Mazdaspeed Ms007 Concept Front Three Quarters
Today is not Thursday. This day, the day before Friday, is now Throwback Thursday, as dictated by the social media powers that be. I typically don’t recognize this new day and prefer good ol’, trusty Thursday but this morning, as I sipped coffee and sifted through old photo slides in need of sorting—a far more fitting way to start off Throwback Thursday than sharing pics from a spring break trip to Cancun, I feel—I came across this, the Mazdaspeed MS-007.
Mazdaspeed Ms007 Concept Rear Three Quarters
I almost tossed it aside, thinking I’d come across yet another slide of a Lotus 7, the obvious inspiration for this front-engine, rear-wheel-drive two-seater that made its public debut in 1996. The MS-007 had the naturally aspirated 1.8-liter inline-four engine and 5-speed manual transmission from the Mazda MX-5 Miata of its day, and bug-eye headlights were molded into the yellow car’s fiberglass-reinforced plastic monocoque. The MS-007 had racing-derived pushrod front suspension, control arms in the rear, and a limited-slip differential. It weighed less than 1,500 lb, and the tip-top of the tiny car’s big roll bar sat less than 4 feet off the pavement. When I asked friends at Mazda to tell me more about the car, they couldn’t. They didn’t even know it existed. They asked colleagues in Japan for information on the MS-007 and got one crappy picture in return.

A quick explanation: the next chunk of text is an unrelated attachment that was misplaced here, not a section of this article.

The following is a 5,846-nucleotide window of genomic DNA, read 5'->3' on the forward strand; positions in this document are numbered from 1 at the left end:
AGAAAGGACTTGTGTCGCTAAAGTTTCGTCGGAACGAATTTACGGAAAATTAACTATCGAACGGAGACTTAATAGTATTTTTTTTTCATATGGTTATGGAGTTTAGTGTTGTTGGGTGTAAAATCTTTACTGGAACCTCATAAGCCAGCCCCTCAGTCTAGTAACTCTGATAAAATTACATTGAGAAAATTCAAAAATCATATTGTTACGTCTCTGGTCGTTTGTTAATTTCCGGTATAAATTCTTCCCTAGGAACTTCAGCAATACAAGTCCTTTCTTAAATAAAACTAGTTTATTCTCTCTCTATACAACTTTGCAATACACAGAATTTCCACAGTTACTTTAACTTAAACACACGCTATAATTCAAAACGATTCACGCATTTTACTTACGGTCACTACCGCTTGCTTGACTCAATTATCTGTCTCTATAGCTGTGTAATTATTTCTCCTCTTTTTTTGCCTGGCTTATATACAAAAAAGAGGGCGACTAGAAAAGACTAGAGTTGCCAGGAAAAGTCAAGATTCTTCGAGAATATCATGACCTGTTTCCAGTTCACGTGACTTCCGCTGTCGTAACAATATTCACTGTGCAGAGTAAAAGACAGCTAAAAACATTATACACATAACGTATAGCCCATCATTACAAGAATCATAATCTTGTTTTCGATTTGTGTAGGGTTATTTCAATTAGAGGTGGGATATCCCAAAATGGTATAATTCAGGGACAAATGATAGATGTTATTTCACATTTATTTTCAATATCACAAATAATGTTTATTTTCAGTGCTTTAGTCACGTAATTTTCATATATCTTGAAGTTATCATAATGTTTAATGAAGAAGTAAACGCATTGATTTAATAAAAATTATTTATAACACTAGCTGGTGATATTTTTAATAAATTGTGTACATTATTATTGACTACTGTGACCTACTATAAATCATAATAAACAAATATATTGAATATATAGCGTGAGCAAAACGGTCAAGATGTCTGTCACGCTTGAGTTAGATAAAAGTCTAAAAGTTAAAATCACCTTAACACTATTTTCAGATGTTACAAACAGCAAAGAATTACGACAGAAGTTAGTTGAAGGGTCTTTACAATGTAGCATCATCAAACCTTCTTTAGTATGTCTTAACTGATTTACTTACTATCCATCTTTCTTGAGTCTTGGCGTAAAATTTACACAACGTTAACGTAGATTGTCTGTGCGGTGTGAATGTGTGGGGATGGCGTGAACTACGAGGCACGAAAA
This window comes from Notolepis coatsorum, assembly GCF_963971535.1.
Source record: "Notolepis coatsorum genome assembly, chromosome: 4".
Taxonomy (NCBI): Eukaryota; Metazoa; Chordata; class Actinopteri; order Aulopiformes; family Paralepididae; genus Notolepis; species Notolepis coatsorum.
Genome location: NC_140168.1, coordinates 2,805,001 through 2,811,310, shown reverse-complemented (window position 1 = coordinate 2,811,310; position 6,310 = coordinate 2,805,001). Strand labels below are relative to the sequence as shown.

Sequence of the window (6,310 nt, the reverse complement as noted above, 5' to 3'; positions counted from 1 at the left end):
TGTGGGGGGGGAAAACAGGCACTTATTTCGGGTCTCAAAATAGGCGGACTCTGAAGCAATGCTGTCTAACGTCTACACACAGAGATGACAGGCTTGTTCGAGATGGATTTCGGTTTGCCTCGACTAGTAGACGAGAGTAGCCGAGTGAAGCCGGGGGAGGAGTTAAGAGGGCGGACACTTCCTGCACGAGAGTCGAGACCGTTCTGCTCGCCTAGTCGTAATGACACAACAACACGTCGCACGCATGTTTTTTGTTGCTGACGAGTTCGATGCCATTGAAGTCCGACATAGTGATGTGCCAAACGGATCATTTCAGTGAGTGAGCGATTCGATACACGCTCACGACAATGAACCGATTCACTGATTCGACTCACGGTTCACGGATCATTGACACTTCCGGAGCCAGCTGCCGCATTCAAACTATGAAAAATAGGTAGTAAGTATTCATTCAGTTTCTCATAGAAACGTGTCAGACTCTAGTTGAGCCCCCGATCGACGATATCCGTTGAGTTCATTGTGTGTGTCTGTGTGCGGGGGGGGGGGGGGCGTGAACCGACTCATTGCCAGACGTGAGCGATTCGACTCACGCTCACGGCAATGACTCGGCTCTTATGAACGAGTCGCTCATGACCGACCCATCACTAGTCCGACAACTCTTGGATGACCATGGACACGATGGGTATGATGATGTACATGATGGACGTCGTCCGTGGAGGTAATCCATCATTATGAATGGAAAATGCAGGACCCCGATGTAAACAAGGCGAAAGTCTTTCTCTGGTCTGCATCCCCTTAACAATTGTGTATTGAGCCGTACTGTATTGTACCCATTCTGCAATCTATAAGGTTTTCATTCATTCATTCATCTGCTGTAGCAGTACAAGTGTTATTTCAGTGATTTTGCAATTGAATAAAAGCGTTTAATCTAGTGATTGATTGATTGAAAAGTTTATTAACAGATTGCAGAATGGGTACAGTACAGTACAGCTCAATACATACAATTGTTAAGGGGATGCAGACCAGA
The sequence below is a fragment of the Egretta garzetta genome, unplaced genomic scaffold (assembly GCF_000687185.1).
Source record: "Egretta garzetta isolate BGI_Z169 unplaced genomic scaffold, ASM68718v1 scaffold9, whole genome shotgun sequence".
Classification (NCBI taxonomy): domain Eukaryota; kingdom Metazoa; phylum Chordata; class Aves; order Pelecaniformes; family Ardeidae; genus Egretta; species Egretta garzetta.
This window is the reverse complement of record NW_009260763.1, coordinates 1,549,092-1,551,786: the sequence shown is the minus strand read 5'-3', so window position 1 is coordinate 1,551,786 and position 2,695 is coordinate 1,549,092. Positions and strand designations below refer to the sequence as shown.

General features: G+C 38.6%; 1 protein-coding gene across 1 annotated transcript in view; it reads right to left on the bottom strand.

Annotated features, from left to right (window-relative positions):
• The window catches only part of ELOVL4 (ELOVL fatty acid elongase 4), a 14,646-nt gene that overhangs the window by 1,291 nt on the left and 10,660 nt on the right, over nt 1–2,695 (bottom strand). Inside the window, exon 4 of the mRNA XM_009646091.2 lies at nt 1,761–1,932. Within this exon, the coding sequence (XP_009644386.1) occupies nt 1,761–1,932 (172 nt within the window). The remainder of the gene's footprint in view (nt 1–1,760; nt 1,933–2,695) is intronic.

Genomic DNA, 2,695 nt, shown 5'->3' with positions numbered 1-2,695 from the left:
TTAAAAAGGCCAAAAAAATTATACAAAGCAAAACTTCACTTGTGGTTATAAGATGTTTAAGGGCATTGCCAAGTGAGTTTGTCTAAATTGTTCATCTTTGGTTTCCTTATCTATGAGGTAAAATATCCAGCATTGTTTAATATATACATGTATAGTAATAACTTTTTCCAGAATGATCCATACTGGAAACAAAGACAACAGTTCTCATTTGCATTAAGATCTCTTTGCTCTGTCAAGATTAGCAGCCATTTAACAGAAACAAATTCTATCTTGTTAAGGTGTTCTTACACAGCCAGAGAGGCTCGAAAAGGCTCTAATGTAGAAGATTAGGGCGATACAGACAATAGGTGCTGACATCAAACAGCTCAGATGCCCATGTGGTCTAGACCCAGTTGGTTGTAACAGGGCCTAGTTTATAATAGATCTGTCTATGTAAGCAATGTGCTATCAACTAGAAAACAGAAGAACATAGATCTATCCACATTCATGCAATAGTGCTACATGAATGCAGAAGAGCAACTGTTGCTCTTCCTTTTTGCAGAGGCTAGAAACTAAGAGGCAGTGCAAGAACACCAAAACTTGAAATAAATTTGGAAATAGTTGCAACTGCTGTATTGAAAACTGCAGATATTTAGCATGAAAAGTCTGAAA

Mazdaspeed Ms007 Concept Interior
I reached out to the company that supposedly built the MS-007, Swift Engineering in San Clemente, California, which worked on the 2008 Mazda Furai, the rotary-powered race car concept with a fluidic, carbon-fiber body. (The Furai and the MS-007 weighed about the same, even though the Furai had a 20-inch-longer wheelbase and was a foot wider than the MS-007.) Still haven’t heard back, but I’ll keep digging. Throwback Thursday is actually kind of fun.
Mazdaspeed Ms007 Concept Front End